Ideologies distinguish themselves by their performance, hiding their bland sameness beneath. The Democrats signal their virtue and commitment to environmental causes, then lobby for the industries that pollute. Donald Trump garners his support not because of his record as a public servant, but as an icon of America who sends a message. The Chinese Communist Party reaffirms its commitment to socialism, then pushes for market liberalization. Islamic extremists demand a return to the ancient ways of living, but make videogame-inspired music videos out of their massacres. Boring debates won’t solve anything anymore — if you want to defeat Islam, replace it with something more glamorous.
Coca-Cola, the massive international beverage consortium best known for its 1985 “New Coke” failure in the midst of the American coke epidemic, naturally says that serving sizes and dieting are not to blame for the health crisis; they say that Americans must simply exercise more. While stating that the sedentary hungry, hungry hippos that constitute two thirds of American adults require more exercise is certainly valid, Coca-Cola’s position that fast food and serving sizes are not an issue is—excuse my bluntness—bullshit.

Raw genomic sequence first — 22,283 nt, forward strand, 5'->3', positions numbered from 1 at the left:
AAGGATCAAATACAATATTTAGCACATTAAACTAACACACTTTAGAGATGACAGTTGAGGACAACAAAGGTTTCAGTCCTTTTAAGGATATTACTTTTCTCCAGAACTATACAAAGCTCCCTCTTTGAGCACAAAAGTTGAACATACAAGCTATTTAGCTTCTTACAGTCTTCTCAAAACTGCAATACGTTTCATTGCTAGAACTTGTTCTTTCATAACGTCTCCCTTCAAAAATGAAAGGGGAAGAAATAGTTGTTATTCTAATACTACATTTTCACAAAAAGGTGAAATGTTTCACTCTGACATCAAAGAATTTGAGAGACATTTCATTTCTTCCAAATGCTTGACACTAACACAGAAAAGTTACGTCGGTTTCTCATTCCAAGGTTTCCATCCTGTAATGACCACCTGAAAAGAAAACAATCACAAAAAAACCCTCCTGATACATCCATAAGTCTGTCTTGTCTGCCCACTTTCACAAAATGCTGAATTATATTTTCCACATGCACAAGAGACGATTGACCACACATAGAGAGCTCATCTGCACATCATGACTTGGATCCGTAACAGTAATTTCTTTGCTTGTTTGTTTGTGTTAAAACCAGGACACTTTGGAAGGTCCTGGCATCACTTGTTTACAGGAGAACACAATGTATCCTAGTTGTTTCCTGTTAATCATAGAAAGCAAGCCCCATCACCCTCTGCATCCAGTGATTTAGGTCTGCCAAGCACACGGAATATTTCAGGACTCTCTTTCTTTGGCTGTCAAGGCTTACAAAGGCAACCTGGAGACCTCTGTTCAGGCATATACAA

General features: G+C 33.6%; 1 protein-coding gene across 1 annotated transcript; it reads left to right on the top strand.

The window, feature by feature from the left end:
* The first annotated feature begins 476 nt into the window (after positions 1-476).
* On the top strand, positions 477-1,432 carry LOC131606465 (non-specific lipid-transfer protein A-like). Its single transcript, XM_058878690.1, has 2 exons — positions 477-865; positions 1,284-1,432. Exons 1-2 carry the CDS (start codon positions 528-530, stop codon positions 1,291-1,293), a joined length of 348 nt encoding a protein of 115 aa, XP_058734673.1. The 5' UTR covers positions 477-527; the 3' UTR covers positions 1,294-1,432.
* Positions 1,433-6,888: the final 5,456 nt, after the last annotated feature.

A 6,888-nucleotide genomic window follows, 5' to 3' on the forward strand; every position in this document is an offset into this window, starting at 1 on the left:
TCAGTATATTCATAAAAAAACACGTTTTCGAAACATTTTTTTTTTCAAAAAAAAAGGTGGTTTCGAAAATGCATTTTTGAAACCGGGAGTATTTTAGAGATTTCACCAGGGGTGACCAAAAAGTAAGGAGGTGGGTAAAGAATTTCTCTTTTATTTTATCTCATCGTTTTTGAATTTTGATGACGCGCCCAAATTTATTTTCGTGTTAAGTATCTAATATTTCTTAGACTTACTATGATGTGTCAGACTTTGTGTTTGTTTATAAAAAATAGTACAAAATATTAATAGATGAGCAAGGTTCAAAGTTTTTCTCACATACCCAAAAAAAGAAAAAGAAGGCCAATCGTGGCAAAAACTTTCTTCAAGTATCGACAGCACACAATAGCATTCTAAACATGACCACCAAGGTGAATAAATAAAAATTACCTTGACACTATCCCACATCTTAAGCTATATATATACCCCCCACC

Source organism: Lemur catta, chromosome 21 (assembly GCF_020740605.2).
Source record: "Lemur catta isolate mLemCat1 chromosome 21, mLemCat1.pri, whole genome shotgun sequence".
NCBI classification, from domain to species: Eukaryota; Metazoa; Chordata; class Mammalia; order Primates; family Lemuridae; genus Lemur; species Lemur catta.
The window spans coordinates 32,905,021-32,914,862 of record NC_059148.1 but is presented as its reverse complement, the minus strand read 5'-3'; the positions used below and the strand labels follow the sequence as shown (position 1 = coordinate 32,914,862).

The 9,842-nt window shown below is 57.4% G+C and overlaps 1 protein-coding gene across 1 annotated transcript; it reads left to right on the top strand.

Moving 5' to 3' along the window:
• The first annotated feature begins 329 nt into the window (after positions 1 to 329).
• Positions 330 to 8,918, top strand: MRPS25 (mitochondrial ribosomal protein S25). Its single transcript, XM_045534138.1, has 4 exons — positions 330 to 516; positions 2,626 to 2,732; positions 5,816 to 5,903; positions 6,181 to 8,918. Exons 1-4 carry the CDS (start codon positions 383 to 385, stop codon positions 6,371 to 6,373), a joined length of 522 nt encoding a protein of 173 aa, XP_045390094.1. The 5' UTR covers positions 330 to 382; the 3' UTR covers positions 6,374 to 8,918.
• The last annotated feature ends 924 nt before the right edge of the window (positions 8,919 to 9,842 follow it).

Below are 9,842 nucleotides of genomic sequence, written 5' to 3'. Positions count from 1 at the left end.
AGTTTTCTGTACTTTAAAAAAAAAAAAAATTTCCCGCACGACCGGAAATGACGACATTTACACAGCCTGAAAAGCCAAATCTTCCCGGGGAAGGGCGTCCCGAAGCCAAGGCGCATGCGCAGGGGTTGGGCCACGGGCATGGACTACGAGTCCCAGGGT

A year ago, rapper, producer and fashion icon Tyler The Creator released his sensational album, Flower Boy awing a new generation of music lovers with its innovative and unique sound. Day one listeners of Tyler were given his most cohesive album yet, and new listeners were shown a side of Tyler that’s always been in his music, but has been hidden by Tyler’s layered of edginess and overlooked by media hit pieces. Now, having attended a live show and made use of a full year to digest the album, I’m able to give the in depth review this album deserves.
The little pink box sits innocently on the break room table. One look inside can melt all willpower.